Want a great reason to wrestle your kids?
Researchers at the University of Newcastle in Australia say that children who engage in rough and tumble play (RTP) with their fathers are more likely to be more emotionally balanced and self regulated.
“Children whose fathers engage in rough and tumble play that was warm and playful are also children with better emotional and behavioural outcomes,” said Dr St George, the study’s lead researcher.
The thinking is that roughhousing (or horseplay, Tomfoolery, good old fashioned wrasslin’, whatever you want to call it) allows children the opportunity to flex their naturally competitive muscles while also learning how to control aggression.
It also teaches them who’s the boss.
“During “quality RTP,” a father is able to communicate a double message to his child: “I love you” (affective component) and “I am stronger than you” (agonistic component),” the study says.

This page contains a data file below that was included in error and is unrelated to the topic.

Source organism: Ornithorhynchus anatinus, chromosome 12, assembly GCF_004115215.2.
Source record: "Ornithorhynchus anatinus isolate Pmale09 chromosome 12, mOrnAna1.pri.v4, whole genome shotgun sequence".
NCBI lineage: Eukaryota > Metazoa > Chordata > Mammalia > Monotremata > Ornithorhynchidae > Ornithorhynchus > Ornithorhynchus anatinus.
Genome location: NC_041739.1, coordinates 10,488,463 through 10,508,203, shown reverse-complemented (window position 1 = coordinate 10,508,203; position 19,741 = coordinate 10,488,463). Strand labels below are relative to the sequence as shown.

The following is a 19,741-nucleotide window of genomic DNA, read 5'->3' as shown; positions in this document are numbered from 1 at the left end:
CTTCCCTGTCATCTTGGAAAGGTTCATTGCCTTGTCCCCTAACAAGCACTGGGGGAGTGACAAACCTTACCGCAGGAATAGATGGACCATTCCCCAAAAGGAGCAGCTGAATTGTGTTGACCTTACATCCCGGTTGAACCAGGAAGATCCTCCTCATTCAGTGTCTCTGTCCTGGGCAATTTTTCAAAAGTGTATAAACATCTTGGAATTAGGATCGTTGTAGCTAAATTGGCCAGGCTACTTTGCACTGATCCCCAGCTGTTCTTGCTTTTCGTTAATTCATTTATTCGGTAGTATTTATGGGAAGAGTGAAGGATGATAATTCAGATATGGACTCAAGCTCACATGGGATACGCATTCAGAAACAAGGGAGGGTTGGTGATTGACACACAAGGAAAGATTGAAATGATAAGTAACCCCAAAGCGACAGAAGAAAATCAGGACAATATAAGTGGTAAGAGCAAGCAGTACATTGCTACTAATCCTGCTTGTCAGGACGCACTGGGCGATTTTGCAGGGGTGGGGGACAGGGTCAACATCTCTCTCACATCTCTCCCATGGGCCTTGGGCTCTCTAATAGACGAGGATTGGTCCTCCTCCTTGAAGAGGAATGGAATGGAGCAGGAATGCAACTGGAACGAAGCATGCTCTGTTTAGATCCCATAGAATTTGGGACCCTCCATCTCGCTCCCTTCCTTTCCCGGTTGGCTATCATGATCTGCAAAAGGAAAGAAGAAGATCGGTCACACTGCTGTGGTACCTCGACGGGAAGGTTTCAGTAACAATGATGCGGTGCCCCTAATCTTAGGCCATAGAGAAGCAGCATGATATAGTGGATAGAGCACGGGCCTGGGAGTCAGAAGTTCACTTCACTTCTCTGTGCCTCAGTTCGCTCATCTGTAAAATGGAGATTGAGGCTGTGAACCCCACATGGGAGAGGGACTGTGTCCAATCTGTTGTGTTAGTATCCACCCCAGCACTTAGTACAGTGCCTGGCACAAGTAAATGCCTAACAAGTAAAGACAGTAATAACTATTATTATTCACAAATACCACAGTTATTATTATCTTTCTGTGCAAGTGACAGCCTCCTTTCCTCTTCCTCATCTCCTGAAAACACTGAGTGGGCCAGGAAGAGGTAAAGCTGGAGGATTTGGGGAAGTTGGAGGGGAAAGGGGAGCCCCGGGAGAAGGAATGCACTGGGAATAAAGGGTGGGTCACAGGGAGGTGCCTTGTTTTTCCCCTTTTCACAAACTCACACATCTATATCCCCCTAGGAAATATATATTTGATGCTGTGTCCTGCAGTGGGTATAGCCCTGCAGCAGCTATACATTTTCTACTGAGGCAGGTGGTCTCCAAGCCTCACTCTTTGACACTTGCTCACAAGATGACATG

This an interesting finding, to be sure, but one that has us asking the question, “what about the Moms?” What, can’t mothers wrestle with their kids? We know plenty of moms who love a good bit of roughhousing—and they’re obvs way stronger than their kids, so why wouldn’t mom’s rough play be just as valuable?
Science has the answer.
“When mothers’ play and fathers’ play have been compared (in western industrialized countries), fathers’ play has frequently been found to be more physical than mothers’ play and to more often involve rough and tumble play,” the study says.
Basically, it boils down to the way that moms and dads play—fathers tend to be more physical when it comes to roughhousing.
If you need us, we’ll be holding our kids down while we tickle them until they ask us to stop. Because it’s good for their development, and has nothing to do with the fact that they’re driving us totally crazy.